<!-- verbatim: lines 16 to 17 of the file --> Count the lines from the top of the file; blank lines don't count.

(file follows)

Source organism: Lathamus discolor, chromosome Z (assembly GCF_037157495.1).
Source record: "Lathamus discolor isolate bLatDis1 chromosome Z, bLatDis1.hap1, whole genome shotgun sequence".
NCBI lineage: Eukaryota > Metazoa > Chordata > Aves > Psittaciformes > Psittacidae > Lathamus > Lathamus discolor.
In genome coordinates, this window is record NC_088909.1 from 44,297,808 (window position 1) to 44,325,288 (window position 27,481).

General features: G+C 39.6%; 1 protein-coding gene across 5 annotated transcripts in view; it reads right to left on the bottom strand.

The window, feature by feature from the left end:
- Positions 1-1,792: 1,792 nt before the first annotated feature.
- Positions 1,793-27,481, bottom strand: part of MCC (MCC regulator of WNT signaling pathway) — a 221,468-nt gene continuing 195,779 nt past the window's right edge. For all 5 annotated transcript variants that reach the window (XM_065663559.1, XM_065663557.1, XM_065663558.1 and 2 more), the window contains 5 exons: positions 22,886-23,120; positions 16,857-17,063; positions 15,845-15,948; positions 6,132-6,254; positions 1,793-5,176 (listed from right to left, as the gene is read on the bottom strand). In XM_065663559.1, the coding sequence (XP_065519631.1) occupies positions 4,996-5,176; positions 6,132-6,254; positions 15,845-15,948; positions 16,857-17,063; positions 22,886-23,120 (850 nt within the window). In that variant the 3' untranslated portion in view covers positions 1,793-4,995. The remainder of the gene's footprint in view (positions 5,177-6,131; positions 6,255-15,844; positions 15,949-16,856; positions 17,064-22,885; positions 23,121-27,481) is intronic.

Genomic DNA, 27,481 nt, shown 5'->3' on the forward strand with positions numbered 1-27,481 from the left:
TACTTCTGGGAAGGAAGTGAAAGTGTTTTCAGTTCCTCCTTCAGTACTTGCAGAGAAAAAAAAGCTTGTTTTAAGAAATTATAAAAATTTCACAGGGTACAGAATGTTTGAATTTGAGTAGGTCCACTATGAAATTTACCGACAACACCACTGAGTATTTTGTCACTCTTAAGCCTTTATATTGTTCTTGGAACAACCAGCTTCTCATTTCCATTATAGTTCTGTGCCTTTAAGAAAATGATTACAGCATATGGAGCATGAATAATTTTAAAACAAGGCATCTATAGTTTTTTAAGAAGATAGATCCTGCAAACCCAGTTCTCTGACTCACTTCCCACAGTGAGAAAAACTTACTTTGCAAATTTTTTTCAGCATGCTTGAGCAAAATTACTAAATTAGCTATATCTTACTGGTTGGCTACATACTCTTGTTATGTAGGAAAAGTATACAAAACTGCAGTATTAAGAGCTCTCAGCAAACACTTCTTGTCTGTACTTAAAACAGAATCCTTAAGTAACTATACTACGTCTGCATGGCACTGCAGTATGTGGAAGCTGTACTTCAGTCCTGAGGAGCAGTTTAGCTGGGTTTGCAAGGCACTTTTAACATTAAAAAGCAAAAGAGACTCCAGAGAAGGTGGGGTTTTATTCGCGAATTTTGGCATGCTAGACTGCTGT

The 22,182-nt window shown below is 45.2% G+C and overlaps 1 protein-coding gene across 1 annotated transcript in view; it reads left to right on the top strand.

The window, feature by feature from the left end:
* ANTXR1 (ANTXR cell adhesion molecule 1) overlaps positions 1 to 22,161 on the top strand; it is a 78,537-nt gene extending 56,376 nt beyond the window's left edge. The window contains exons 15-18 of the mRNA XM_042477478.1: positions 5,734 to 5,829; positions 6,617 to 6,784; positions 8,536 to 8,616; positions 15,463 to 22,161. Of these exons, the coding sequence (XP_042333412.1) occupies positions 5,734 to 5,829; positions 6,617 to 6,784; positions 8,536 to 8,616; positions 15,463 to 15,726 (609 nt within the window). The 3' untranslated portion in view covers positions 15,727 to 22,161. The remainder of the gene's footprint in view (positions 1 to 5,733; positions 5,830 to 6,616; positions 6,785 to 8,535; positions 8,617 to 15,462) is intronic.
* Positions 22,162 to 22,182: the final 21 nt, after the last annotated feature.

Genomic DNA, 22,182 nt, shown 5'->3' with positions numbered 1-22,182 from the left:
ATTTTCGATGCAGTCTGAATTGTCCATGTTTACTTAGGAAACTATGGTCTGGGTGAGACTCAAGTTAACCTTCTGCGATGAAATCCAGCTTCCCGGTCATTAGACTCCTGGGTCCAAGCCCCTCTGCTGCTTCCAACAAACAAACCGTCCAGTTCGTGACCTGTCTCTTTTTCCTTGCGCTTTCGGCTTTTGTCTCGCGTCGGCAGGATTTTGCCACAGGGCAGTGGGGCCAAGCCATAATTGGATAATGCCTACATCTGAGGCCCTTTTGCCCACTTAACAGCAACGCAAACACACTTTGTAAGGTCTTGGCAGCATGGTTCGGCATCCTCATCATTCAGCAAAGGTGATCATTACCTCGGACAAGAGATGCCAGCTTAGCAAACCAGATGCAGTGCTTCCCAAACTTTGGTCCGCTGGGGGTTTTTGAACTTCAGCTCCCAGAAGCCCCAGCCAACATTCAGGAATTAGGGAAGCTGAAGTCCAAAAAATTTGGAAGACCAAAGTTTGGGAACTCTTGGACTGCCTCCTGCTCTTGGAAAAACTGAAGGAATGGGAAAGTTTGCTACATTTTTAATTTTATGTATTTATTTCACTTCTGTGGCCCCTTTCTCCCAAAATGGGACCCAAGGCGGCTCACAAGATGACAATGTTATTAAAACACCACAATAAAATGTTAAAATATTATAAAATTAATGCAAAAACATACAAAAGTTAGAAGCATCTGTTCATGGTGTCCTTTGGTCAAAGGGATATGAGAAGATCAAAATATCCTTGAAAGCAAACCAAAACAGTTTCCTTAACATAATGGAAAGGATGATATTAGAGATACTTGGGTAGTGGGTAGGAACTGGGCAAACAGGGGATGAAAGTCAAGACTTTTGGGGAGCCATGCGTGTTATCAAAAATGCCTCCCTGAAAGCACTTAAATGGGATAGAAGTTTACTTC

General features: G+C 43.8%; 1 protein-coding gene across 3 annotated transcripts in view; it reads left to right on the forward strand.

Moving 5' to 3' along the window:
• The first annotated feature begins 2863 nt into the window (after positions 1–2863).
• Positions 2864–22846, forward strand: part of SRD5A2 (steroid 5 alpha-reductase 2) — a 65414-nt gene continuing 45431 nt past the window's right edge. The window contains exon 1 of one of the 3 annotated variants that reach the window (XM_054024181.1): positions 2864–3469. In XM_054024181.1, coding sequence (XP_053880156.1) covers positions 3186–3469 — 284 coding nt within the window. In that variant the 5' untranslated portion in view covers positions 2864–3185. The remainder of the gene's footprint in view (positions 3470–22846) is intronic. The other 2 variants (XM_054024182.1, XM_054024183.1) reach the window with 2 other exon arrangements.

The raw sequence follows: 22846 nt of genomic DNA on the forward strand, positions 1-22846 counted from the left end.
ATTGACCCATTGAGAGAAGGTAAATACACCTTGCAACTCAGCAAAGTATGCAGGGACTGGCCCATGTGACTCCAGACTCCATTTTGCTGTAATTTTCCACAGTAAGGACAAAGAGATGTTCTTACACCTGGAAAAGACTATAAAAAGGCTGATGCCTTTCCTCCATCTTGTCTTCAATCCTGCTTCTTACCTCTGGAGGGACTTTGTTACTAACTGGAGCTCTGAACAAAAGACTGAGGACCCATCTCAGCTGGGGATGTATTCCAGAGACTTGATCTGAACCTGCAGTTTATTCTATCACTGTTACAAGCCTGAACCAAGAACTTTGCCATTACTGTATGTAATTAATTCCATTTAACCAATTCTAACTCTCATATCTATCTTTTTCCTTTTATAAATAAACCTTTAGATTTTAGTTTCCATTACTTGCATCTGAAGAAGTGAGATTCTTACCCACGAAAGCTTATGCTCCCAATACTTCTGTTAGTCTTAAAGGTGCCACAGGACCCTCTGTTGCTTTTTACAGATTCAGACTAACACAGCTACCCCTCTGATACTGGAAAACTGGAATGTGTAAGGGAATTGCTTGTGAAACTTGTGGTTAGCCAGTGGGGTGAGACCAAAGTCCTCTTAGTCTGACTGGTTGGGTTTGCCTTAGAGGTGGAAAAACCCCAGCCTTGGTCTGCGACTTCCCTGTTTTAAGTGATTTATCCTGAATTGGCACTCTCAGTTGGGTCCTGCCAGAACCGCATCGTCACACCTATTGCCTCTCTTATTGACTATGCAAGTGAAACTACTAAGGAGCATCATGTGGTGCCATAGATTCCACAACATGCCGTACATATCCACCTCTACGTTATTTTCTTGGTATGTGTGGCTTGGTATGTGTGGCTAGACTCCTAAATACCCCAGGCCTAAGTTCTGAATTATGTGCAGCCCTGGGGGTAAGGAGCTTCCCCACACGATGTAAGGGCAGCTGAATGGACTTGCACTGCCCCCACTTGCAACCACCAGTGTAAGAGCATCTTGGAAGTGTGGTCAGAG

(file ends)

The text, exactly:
ATTTTCGATGCAGTCTGAATTGTCCATGTTTACTTAGGAAACTATGGTCTGGGTGAGACTCAAGTTAACCTTCTGCGATGAAATCCAGCTTCCCGGTCATTAGACTCCTGGGTCCAAGCCCCTCTGCTGCTTCCAACAAACAAACCGTCCAGTTCGTGACCTGTCTCTTTTTCCTTGCGCTTTCGGCTTTTGTCTCGCGTCGGCAGGATTTTGCCACAGGGCAGTGGGGCCAAGCCATAATTGGATAATGCCTACATCTGAGGCCCTTTTGCCCACTTAACAGCAACGCAAACACACTTTGTAAGGTCTTGGCAGCATGGTTCGGCATCCTCATCATTCAGCAAAGGTGATCATTACCTCGGACAAGAGATGCCAGCTTAGCAAACCAGATGCAGTGCTTCCCAAACTTTGGTCCGCTGGGGGTTTTTGAACTTCAGCTCCCAGAAGCCCCAGCCAACATTCAGGAATTAGGGAAGCTGAAGTCCAAAAAATTTGGAAGACCAAAGTTTGGGAACTCTTGGACTGCCTCCTGCTCTTGGAAAAACTGAAGGAATGGGAAAGTTTGCTACATTTTTAATTTTATGTATTTATTTCACTTCTGTGGCCCCTTTCTCCCAAAATGGGACCCAAGGCGGCTCACAAGATGACAATGTTATTAAAACACCACAATAAAATGTTAAAATATTATAAAATTAATGCAAAAACATACAAAAGTTAGAAGCATCTGTTCATGGTGTCCTTTGGTCAAAGGGATATGAGAAGATCAAAATATCCTTGAAAGCAAACCAAAACAGTTTCCTTAACATAATGGAAAGGATGATATTAGAGATACTTGGGTAGTGGGTAGGAACTGGGCAAACAGGGGATGAAAGTCAAGACTTTTGGGGAGCCATGCGTGTTATCAAAAATGCCTCCCTGAAAGCACTTAAATGGGATAGAAGTTTACTTC

General features: G+C 43.8%; 1 protein-coding gene across 3 annotated transcripts in view; it reads left to right on the forward strand.